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Surge Capability to Keep Pace with More Demand for Citizen Services

The following article written by Evan Davis was published in Federal Computer Week on July 12.

The COVID-19 pandemic impacted all walks of life, and few things changed more than how people interact with their governments on a federal, state, and local level.

From the beginning of the pandemic in March 2020, the number of government interactions skyrocketed. This was driven by direct impacts of the pandemic, such as testing, contact tracing, and vaccine distribution, as well as indirect impacts, including unemployment benefits and relief payments; more than 40 million people nationwide filed for unemployment at some point during the pandemic.

To add a layer of difficulty with keeping pace with this new demand, agencies and contractors have had to adapt to their own new normal of social distancing and remote work. This was especially challenging for those programs, such as contact centers, that were never designed to be operated remotely, forcing agencies and contractors to get creative and innovative while implementing new technologies and strategies during the height of the COVID-19 pandemic.

As we hit the hopeful end of the pandemic in 2021, we can look at lessons learned and recognize that the need for that creativity from the public and private sector alike will be critical moving forward; surge needs aren’t going anywhere, and many obstacles remain.

The need to respond accordingly

The need for surge capability is not new. Government and private sector partners have always encountered situations that required the quick and efficient addition of staff and resources to meet drastically increased service demand.

For the general public, this is most prominently revealed in the wake of natural disasters such as tornadoes and hurricanes, where agencies like FEMA spring into action quickly to meet an acute, increased demand.

However, COVID-19 provided a different type of surge need for the government not only because of its duration, but it and the accompanying government response has impacted nearly every agency. Since 2020, we have seen an explosion in government interactions across every level of government, an explosion that continues today. More importantly, this need is not going to quickly dissipate even if life returns to normal. The new normal for governments is the constant increase in consumer interactions.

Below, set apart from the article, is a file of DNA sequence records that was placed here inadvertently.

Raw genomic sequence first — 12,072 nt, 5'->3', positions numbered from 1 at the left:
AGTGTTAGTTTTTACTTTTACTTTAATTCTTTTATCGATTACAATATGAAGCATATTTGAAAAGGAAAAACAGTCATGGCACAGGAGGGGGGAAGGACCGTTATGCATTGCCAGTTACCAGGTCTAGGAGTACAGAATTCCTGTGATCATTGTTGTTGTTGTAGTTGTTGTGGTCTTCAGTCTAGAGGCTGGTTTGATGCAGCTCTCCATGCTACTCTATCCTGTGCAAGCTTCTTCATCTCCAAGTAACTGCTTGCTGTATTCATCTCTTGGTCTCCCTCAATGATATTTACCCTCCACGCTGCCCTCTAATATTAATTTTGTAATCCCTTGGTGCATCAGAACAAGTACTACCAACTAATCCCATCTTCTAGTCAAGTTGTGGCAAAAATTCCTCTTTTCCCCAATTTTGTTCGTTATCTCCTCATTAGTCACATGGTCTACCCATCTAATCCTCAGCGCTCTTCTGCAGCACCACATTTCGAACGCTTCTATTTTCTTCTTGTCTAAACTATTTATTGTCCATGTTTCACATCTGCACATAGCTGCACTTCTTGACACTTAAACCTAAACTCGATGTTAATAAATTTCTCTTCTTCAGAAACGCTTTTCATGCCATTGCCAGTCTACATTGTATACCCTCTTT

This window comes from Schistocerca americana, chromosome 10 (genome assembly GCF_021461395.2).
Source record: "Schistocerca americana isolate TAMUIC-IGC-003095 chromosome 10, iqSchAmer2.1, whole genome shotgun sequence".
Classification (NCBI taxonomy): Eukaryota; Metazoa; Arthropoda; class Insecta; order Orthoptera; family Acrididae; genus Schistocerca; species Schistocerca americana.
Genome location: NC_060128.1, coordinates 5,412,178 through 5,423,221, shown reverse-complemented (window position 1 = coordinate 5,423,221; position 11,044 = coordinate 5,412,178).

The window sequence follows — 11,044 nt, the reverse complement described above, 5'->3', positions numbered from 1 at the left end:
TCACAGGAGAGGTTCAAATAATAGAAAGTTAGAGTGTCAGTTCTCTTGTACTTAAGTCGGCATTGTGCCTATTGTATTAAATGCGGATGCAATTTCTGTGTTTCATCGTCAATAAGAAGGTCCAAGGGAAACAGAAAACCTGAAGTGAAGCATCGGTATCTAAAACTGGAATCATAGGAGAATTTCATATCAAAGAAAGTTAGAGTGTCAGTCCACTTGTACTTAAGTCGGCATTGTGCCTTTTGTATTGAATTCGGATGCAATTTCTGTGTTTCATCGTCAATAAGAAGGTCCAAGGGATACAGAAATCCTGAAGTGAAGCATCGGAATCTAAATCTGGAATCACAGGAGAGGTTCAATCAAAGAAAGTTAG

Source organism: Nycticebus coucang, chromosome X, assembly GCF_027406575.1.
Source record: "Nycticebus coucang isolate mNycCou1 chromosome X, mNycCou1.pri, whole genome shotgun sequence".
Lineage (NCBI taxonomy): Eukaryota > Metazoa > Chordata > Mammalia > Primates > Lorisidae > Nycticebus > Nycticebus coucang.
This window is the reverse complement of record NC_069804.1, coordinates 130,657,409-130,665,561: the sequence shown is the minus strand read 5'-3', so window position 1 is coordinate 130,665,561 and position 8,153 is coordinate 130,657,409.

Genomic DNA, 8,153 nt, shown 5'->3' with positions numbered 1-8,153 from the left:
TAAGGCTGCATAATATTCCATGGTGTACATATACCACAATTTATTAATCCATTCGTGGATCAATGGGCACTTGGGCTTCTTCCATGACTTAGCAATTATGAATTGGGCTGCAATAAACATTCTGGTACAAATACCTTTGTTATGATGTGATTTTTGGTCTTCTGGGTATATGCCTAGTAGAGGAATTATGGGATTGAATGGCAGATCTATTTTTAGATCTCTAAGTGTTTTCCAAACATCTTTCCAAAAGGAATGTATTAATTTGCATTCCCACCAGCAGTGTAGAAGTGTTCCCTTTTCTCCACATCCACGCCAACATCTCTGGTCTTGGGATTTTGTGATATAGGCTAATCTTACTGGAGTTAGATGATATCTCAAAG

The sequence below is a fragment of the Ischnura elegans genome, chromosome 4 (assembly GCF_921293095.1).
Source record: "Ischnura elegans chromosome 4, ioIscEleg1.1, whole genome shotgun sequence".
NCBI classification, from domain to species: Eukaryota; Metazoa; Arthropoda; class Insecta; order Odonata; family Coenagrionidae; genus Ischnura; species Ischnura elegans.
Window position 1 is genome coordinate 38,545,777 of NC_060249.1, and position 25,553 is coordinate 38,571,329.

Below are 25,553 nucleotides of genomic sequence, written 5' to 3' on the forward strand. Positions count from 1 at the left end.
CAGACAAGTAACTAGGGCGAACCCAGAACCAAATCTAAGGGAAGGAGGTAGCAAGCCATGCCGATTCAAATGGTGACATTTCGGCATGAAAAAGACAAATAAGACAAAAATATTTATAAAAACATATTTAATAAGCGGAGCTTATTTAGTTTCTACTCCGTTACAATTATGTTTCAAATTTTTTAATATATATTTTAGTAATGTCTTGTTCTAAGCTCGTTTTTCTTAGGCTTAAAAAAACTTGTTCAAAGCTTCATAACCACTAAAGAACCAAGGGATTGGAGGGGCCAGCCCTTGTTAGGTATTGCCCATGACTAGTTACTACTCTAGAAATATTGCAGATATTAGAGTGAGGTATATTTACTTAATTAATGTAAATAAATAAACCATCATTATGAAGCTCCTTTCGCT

Technologies alleviate the demand

COVID-19 has forced agencies at every level to look at self-service technology for citizens, including online portals, virtual agents, and automation. Similarly, many employees will remain remote through 2021, if not longer, adding even more complexity to the response. While the pandemic forced the government and its partners to get innovative, the technologies and strategies implemented during COVID-19 can provide long-term benefits to agencies.

One example came from the U.S. Census Bureau, which had to conduct its constitutional mission during unprecedented contact restrictions. They had to rapidly get creative about leveraging existing technologies to empower remote workers in order to keep everyone safe, all of which needed to be scaled up to meet the demand of the task.

Another example came from the IRS, which saw its taxpayer services requests explode due to the extended tax filing deadline and two rounds of relief payments to most Americans. This Herculean task would have been impossible without using a natural language and AI-powered intelligent assistant to answer many taxpayer requests without human interaction. It was a huge force multiplier to the number of queries IRS staff could handle to assist the millions upon millions of taxpayers who needed help.

The government has had to reinvent how it thought about customer service and how it implemented technologies to complete its critical missions and programs. As we slowly emerge from the darkest depths of the pandemic, agencies would be well-served to keep pushing innovation and creativity forward as demand for services will likely remain high for years to come.